### Solution of Challenge - 10

import java.util.ArrayList;
public class Problem10 {

private static int TARGET_SUM = 100;
private static int[] VALUES = { 1, 2, 3, 4, 5, 6, 7, 8, 9 };

static ArrayList add(int digit, String sign, ArrayList branches)
{
for (int i = 0; i < branches.size(); i++)
{
branches.set(i, digit + sign + branches.get(i));
}

return branches;
}

static ArrayList f(int sum, int number, int index)
{
int digit = Math.abs(number % 10);
if (index >= VALUES.length)
{
if (sum == number) {
ArrayList result = new ArrayList();
return result;
}
else
{
return new ArrayList();
}
}

ArrayList branch1 = f(sum - number, VALUES[index], index + 1);
ArrayList branch2 = f(sum - number, -VALUES[index], index + 1);

int concatenatedNumber = number >= 0
? 10 * number + VALUES[index]
: 10 * number - VALUES[index];
ArrayList branch3 = f(sum, concatenatedNumber, index + 1);

ArrayList results = new ArrayList();

return results;
}

public static void main(String[] args)
{
for (Object string : f(TARGET_SUM, VALUES, 1))
{
System.out.println(string);
}

}
}

Explanation

I think it looks harder than it really is. To solve it, I'd try to decompose the problem into smaller problems (you know, the classic Divide and conquer).
• f(1..9) = 100
Here f is the function that returns our final equation. From here we can break this into 3 other pieces:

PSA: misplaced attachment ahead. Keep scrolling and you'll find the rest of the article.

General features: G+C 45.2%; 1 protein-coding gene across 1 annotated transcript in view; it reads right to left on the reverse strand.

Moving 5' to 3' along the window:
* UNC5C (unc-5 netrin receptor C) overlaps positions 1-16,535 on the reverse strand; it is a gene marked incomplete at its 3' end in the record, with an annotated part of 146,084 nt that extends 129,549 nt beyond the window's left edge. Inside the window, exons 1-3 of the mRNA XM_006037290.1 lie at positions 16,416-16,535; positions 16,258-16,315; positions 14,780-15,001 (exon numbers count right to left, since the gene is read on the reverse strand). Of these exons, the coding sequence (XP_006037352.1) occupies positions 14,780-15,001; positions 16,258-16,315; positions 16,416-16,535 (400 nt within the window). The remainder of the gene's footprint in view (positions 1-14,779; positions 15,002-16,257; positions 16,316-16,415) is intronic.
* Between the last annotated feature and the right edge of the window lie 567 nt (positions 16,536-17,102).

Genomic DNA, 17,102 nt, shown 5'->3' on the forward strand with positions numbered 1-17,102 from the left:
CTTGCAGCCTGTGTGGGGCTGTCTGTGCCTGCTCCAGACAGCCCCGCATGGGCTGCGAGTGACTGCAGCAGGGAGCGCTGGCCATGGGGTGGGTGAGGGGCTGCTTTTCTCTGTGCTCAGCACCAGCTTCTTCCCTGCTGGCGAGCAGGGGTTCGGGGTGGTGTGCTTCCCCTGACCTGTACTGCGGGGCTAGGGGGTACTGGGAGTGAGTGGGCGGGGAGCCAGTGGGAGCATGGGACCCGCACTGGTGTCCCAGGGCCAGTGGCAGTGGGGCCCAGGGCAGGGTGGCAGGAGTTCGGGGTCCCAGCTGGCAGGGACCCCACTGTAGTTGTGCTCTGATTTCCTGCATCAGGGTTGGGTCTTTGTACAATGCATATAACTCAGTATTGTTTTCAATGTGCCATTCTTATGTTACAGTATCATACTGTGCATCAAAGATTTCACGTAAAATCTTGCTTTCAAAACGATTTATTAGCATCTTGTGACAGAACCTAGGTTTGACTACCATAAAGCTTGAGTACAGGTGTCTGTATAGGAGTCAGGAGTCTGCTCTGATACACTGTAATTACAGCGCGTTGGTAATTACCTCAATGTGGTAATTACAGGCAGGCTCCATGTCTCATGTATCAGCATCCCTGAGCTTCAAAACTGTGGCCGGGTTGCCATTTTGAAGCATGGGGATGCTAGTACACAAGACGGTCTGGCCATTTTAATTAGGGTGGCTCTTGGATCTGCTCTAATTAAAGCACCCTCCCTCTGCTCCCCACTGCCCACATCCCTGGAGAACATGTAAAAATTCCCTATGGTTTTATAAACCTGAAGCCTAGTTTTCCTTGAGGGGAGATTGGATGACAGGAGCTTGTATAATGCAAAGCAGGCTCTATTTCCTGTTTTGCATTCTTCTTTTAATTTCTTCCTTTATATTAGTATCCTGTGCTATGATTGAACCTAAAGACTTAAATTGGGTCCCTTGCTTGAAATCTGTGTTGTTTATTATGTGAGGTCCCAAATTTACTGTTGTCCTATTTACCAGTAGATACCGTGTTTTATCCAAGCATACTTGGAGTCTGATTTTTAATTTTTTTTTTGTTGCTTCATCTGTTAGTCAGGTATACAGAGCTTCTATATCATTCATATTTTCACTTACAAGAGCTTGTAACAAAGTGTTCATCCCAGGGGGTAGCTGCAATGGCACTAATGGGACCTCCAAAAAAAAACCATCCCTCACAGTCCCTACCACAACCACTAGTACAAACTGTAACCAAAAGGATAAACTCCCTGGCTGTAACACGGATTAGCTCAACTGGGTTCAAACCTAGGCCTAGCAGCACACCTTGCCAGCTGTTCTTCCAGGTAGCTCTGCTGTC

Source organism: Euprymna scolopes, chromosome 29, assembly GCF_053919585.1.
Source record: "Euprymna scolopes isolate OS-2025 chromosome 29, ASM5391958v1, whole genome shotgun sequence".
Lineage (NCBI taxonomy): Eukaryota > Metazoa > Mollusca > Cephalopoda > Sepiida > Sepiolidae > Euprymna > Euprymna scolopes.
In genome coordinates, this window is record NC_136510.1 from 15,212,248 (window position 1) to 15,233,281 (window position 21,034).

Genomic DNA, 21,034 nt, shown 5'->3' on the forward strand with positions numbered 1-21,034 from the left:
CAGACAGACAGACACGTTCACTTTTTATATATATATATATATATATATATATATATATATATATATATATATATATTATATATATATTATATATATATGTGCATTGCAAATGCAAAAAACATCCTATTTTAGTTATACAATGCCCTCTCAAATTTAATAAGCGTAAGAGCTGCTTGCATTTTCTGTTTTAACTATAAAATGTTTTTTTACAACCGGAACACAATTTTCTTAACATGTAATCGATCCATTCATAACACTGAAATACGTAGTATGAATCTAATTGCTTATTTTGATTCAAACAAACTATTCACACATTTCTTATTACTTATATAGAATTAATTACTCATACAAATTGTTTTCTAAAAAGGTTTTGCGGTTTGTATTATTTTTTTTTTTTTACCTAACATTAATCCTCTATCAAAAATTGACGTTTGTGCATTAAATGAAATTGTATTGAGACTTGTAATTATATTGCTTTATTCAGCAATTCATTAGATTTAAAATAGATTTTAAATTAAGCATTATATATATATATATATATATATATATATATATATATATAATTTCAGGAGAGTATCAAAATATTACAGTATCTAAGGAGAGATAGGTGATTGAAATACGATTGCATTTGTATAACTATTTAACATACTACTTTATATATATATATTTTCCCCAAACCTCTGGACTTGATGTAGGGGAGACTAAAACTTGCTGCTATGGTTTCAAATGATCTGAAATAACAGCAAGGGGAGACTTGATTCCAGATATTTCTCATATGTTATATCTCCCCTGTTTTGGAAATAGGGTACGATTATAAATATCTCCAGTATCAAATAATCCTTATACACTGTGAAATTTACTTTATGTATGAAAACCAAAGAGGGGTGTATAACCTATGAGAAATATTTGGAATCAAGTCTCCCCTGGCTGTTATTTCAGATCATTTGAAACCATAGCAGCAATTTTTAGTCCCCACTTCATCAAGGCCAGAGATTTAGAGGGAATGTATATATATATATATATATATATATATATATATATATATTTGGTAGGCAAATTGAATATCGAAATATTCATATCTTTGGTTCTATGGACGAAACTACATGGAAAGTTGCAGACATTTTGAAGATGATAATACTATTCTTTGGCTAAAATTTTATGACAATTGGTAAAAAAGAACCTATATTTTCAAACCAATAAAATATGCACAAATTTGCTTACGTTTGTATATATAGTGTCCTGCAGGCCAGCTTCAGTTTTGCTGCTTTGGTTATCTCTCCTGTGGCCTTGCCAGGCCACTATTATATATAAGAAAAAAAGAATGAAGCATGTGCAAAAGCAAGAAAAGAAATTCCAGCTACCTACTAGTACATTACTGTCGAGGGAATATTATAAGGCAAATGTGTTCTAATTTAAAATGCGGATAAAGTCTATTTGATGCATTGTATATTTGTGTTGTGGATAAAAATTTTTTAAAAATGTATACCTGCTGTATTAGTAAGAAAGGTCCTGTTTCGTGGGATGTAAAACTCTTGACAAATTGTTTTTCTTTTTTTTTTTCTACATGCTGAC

• 1 + f(2..9) = 100
• 1 - f(2..9) = 100
• f(12, 3..9) = 100
The first equation uses an addition, the second uses subtraction, and the third equation concatenates the first two numbers. From here, we get the following:
• f(2..9) = 100 - 1 = 99
• f(-2, 3..9) = 100 - 1 = 99
• f(12, 3..9) = 100
(Note how I moved the negative sign into the function on the second equation to keep the result the same.)
From here, we can keep working on each one of the equations above doing the same process:
• 2 + f(3..9) = 99
• 2 - f(3..9) = 99
• f(23, 4..9) = 99
• -2 + f(3..9) = 99
• -2 - f(3..9) = 99
• f(-23, 4..9) = 99
• 12 + f(3..9) = 100
• 12 - f(3..9) = 100
• f(123, 4..9) = 100
You'd have to keep doing this until you completely eliminate the function f. From there, each branch where the equality holds represents a solution to the problem, so you can backtrack your steps to stitch the resultant equation together.